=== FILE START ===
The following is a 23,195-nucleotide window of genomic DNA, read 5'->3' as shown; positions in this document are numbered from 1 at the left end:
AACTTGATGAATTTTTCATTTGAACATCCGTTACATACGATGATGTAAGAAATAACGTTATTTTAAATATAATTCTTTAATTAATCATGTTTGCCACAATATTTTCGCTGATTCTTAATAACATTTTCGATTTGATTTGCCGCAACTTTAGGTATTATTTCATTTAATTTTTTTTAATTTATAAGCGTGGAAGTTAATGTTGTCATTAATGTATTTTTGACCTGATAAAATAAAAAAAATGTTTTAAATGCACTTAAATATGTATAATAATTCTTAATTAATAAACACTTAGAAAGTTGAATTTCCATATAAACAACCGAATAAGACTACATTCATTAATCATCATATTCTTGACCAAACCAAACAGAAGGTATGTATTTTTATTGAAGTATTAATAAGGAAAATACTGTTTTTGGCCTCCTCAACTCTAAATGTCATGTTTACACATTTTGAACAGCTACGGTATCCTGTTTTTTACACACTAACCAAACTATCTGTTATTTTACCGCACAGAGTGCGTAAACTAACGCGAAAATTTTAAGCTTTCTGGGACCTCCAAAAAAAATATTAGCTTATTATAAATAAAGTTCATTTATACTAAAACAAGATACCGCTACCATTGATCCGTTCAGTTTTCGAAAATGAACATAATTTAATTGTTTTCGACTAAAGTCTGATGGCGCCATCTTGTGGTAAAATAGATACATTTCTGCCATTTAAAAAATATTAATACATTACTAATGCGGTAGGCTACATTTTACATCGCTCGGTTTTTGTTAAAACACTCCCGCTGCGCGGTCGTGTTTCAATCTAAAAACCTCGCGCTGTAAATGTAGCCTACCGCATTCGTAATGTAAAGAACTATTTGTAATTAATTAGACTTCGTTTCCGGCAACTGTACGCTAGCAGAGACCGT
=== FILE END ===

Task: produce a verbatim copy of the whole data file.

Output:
The following is a 23,195-nucleotide window of genomic DNA, read 5'->3' as shown; positions in this document are numbered from 1 at the left end:
AACTTGATGAATTTTTCATTTGAACATCCGTTACATACGATGATGTAAGAAATAACGTTATTTTAAATATAATTCTTTAATTAATCATGTTTGCCACAATATTTTCGCTGATTCTTAATAACATTTTCGATTTGATTTGCCGCAACTTTAGGTATTATTTCATTTAATTTTTTTTAATTTATAAGCGTGGAAGTTAATGTTGTCATTAATGTATTTTTGACCTGATAAAATAAAAAAAATGTTTTAAATGCACTTAAATATGTATAATAATTCTTAATTAATAAACACTTAGAAAGTTGAATTTCCATATAAACAACCGAATAAGACTACATTCATTAATCATCATATTCTTGACCAAACCAAACAGAAGGTATGTATTTTTATTGAAGTATTAATAAGGAAAATACTGTTTTTGGCCTCCTCAACTCTAAATGTCATGTTTACACATTTTGAACAGCTACGGTATCCTGTTTTTTACACACTAACCAAACTATCTGTTATTTTACCGCACAGAGTGCGTAAACTAACGCGAAAATTTTAAGCTTTCTGGGACCTCCAAAAAAAATATTAGCTTATTATAAATAAAGTTCATTTATACTAAAACAAGATACCGCTACCATTGATCCGTTCAGTTTTCGAAAATGAACATAATTTAATTGTTTTCGACTAAAGTCTGATGGCGCCATCTTGTGGTAAAATAGATACATTTCTGCCATTTAAAAAATATTAATACATTACTAATGCGGTAGGCTACATTTTACATCGCTCGGTTTTTGTTAAAACACTCCCGCTGCGCGGTCGTGTTTCAATCTAAAAACCTCGCGCTGTAAATGTAGCCTACCGCATTCGTAATGTAAAGAACTATTTGTAATTAATTAGACTTCGTTTCCGGCAACTGTACGCTAGCAGAGACCGT